Rabbi Peter Berg (left) interviewed Atlanta Mayor Andre Dickens on May 21.

Rabbi Peter Berg (left) interviewed Atlanta Mayor Andre Dickens on May 21.

Credit: Logan C. Ritchie/Rough Draft Atlanta

Atlanta Mayor Andre Dickens is set on making Atlanta the best place to raise a family by 2030. That’s his “North Star,” he told the Jewish community on Tuesday at the Jewish Federation in Midtown.

Interviewed by Rabbi Peter Berg of The Temple, Dickens said his priorities are investing in youth, public safety, and affordable housing.

Dickens described his job as managing competing interests across the board. While some constituents prioritize small businesses, others want more transportation, less crime, or better housing options. 

“We all want to be connected to good things. You want to be connected to a grocery store and retail, you want to have good schools, you want to be able to get to a good park. You start adding up all these things. You want to be healthy,” he said. “Overall, I want Atlanta to be the best place to raise a family.”

After walking through Dickens’ recent efforts, including expanding MARTA by four stations, dedication to youth programming and workforce, and combatting homelessness with innovative housing, Berg turned to public safety. 

The Jewish community has felt on edge since protests against the Israel-Hamas War began in October 2023.

Opponents of the Public Safety Center operating under the name “Stop Cop City” joined “Free Palestine” protesters in the fall. Protests gained momentum on Emory University’s campus and other campuses around the U.S. in April. 

In March, Atlanta Press Collective reported that protesters approached Dickens’ home. Berg said the crowd threatened that if the mayor didn’t stop the project they would breach his home “the way that Hamas breached Israel on Oct. 7.”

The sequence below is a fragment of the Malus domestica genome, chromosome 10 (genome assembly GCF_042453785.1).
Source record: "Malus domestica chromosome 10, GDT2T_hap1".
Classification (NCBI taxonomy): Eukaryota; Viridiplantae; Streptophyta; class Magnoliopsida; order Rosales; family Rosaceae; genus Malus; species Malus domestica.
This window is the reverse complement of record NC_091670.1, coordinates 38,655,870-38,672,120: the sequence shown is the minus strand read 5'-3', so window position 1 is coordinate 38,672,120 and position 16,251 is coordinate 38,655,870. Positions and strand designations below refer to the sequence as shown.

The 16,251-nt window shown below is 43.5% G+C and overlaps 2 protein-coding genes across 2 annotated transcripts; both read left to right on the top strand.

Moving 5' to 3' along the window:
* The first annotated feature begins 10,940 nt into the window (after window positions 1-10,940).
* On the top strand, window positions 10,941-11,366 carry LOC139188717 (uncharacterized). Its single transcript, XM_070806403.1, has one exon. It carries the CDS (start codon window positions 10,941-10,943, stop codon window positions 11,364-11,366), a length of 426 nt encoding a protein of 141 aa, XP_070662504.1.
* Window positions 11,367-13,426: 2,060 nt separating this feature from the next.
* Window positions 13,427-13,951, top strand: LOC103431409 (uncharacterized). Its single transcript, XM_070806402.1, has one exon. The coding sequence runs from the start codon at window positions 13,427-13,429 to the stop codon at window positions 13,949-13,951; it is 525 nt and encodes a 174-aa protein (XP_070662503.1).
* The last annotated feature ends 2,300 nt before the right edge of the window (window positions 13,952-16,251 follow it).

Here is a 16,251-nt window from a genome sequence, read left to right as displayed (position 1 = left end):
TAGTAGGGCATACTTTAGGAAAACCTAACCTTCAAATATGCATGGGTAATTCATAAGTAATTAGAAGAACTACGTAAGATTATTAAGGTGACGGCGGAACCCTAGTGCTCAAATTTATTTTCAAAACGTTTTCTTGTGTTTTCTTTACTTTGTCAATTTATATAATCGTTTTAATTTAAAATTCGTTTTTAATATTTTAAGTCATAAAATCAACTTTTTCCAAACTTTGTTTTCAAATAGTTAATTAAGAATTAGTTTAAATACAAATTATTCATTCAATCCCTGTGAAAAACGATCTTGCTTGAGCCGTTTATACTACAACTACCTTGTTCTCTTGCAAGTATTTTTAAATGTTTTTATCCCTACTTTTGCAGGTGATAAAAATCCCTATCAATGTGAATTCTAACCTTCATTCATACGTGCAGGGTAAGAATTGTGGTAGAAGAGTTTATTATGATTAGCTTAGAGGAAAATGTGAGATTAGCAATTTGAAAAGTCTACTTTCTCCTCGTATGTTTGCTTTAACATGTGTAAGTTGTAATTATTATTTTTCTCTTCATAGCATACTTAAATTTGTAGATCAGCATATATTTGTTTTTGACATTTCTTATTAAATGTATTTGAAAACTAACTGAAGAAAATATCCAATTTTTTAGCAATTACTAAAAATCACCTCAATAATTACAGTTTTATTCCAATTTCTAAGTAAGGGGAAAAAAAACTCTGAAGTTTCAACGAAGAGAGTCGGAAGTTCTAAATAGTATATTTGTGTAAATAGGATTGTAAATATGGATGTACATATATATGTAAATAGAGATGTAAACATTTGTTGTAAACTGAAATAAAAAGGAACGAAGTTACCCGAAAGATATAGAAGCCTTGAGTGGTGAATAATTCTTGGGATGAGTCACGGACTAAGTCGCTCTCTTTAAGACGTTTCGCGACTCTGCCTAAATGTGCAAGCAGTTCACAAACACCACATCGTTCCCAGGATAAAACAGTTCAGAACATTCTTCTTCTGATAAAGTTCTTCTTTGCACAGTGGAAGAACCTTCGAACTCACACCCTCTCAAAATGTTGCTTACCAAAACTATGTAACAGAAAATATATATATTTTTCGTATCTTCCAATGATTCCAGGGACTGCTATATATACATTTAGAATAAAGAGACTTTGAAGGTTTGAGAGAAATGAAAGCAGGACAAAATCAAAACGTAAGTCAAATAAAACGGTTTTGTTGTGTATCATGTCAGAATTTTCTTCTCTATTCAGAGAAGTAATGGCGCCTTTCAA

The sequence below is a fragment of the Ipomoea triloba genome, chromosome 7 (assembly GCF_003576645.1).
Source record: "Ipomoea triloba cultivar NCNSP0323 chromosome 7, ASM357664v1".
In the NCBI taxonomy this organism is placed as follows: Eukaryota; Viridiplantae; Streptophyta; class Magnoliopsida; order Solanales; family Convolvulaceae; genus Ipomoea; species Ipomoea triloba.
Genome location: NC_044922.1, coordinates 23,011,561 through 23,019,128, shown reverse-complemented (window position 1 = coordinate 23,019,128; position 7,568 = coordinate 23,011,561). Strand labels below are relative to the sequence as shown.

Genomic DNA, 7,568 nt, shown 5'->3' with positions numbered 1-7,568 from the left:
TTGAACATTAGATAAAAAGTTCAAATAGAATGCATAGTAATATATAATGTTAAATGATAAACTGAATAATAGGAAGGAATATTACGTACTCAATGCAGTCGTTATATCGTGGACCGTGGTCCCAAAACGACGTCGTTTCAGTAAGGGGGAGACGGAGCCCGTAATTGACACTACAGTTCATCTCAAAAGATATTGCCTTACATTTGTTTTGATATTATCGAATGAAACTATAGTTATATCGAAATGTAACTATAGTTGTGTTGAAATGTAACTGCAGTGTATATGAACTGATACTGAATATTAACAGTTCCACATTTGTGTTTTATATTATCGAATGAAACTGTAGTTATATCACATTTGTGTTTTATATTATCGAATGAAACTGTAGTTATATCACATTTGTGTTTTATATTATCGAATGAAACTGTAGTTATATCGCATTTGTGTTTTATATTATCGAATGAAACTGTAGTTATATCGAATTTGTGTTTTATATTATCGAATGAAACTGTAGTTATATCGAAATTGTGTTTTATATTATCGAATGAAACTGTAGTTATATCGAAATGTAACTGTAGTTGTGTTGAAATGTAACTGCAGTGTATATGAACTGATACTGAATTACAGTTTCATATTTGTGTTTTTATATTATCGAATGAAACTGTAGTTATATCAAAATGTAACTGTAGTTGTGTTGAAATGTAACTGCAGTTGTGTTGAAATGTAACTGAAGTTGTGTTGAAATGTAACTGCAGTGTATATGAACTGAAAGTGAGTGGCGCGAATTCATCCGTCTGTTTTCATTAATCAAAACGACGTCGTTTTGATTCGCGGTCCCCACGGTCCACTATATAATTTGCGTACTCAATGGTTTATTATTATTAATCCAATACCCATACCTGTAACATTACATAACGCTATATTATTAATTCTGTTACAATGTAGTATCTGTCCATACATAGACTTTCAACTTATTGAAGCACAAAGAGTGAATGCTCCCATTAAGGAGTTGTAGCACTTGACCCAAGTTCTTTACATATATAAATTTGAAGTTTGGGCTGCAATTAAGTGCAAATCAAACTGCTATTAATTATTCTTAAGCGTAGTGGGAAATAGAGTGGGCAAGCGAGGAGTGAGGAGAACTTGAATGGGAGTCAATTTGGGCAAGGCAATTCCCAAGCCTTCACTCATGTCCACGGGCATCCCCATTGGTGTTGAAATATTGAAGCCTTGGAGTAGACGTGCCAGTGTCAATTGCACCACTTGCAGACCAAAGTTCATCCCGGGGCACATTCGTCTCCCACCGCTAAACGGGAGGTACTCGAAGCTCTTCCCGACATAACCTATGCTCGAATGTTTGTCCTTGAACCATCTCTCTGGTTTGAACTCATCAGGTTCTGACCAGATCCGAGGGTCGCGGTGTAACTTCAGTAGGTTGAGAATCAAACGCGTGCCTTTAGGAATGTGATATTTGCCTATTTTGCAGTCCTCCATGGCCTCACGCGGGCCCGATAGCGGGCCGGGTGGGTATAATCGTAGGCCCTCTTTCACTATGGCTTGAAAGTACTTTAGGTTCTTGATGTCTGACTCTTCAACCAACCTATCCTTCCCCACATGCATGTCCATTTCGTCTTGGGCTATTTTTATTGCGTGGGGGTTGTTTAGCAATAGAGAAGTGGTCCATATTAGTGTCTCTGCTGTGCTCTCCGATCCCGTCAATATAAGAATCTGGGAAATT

“I’m wondering if you take these threats seriously?” Berg asked.

“When it becomes violent or when they’re hurting property and people, you know, then you start seeing an erosion of civility,” Dickens said. “We don’t want civility to be lost. We are trying to be more connected, safer. We’re trying to be a better society.” 

There are no victimless crimes, Dickens said. He gave examples of acts of vandalism in the city: destroying construction equipment at a hospital expansion, trying to set off a Molotov cocktail at a youth center, spray painting Ebenezer Baptist Church. 

“Somebody has to pay for these repairs,” Dickens said.

Dickens said the pendulum has swung the opposite direction since the murder of George Floyd. In 2020, the public called for deescalation training followed by calls for defunding the police, he said.

“I’ve lived in about seven homes. Five of them were burglarized. Don’t tell me I don’t need police. I’ve had cars broken into, I’ve had friends shot,” he said. “We need police, and we need to support the police.”

Berg ended the interview by thanking the mayor and police officers who are protecting the Jewish community “during a time in which we have never had to have a stronger security presence.” 

“We have Atlanta Police officers in our building at all times, and are truly grateful for the support that you give to our entire community,” Berg said.

This story comes to GPB through a reporting partnership with Rough Draft Atlanta.